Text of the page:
Thursday, October 31, 2013

Only Thing Flat in Sand Flats is the Road.

Sand Flats Recreation Area, located in Moab, is a world upon itself filled with domes, fins, bowls, formations, trails and nature. Sand Flats Road is indeed flat for the most part, but becomes a bit roughed once you reach the Porcupine Rim area.  Those with two wheel drive vehicles (cars) should not be discouraged, as it evens out quickly and you can continue the trek towards the La Sal Loop Road.  ATVs, Jeeps, SUVs and even Mountain Bikes have more trails to choose from, some exclusive to whichever mode of transportation chosen.  There are many camping areas, or you can do what Roy and I did; simply get yourself a picnic meal, find some nice slickrock to sit on and enjoy the scenery.

Lion's Back
If you read my food blog, Food Adventures of a Comfort Cook, back in May 2011 I wrote about Milt's which has the best burgers and fries. See, if you're not reading my food blog, then you are missing out on hints I give about places to have an adventure in.  Anyway, after we picked up our order, we headed out to Sand Flats to enjoy the meal, do some exploring and just have a grand day out.  It was still pretty empty in the area as tourist season had only just begun in April, so finding a place to sit, eat and have to ourselves was very easy.  Even Lion's Back wasn't too busy that day; it is usually full of Jeeps or SUVs traveling up and down.  Roy wanted to know if we should try it out and I told him only if he wanted me screaming in his ear the whole way.  He decided not.

Driving along Sand Flats Road, it was very difficult not to keep stopping and go hiking over the slickrock and sandstone.  I tell you, it is absolutely gorgeous out there and each turn brings you scenery that is just as awesome as what you just passed by.  I kept seeing so many areas I wanted to climb up and around in.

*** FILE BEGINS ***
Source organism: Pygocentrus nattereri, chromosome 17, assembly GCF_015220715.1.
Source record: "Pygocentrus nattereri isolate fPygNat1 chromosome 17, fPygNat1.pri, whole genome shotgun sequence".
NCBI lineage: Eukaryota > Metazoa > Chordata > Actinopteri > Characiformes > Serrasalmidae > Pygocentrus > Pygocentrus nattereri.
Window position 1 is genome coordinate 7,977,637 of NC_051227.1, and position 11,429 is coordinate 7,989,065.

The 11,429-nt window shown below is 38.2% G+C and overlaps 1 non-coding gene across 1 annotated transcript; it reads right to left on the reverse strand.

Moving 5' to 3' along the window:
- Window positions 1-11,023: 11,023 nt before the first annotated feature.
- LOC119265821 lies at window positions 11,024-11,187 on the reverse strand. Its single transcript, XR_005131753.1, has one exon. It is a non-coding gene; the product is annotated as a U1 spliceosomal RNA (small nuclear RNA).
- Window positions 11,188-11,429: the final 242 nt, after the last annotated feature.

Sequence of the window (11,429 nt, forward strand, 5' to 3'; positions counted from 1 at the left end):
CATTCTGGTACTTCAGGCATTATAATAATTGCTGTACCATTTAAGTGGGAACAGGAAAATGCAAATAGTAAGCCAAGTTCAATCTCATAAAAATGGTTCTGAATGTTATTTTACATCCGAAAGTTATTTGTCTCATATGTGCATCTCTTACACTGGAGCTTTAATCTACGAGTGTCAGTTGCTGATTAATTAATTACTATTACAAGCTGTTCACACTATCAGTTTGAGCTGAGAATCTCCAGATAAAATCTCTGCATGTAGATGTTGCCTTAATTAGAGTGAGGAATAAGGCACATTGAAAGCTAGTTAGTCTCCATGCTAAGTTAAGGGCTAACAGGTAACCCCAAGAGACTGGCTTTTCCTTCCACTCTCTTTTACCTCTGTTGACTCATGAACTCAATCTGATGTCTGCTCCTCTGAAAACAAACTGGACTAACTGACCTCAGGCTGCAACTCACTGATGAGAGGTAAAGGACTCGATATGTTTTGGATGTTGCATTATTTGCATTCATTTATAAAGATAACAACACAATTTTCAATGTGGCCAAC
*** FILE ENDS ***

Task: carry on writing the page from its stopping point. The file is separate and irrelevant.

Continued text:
Traveling through a narrow section of the road, the walls climbing up high around you and suddenly you'll see a formation to your left.  It simply looks like a jagged piece of rock sticking out and you may just bypass it if you don't look for it; this is Diving Board Rock.  Actually we did miss it the first time we went through; Roy was driving, so couldn't be looking around for interesting sites, being on the passenger side, I didn't see it till we came back through and it was now on my right side.

Diving Board Rock

Our journey ended at the Porcupine Rim Trail parking lot, and you're going to have a good laugh when you find out why. Looking out into the distance and you'll be able to take in the beauty of Negro Bill Canyon; notice the play of light and shadow on the ground and formations due to the clouds.  That trail running down and through the canyon floor is the mountain biking trail; motorized vehicles are not allowed on it.

So now is the time for the funny part of this story; Sand Flats Road doesn't stop at the Porcupine Rim parking lot, it continues on as a shelf (this is where the rough part of the road begins too).  As I stood there taking photos, I noticed a SUV and a Jeep continue on through, so knew we could keep on going.  What do I find as I turn around though?  Roy had pulled the SUV onto the road and was pointing back in the direction we had come.  He said that he'd only had the SUV for a month now and wasn't sure about its handling on such a road going around the hill, or what was beyond.  Now I don't know if this was spite about Lion's Back, or what, but....  Anyway, I just gave him details about how the road does even out again, how it comes out onto La Sal Loop Road and then you're choice is to either go to Castle Valley or Spanish Valley. His reaction was "Great! We need to go back and do the whole road this time".

Oh, the funny part, I wouldn't go four wheeling up the Lion's Back, but yet didn't think twice about going on a cliff shelf around a hill.  Yeah, I'm funny like that.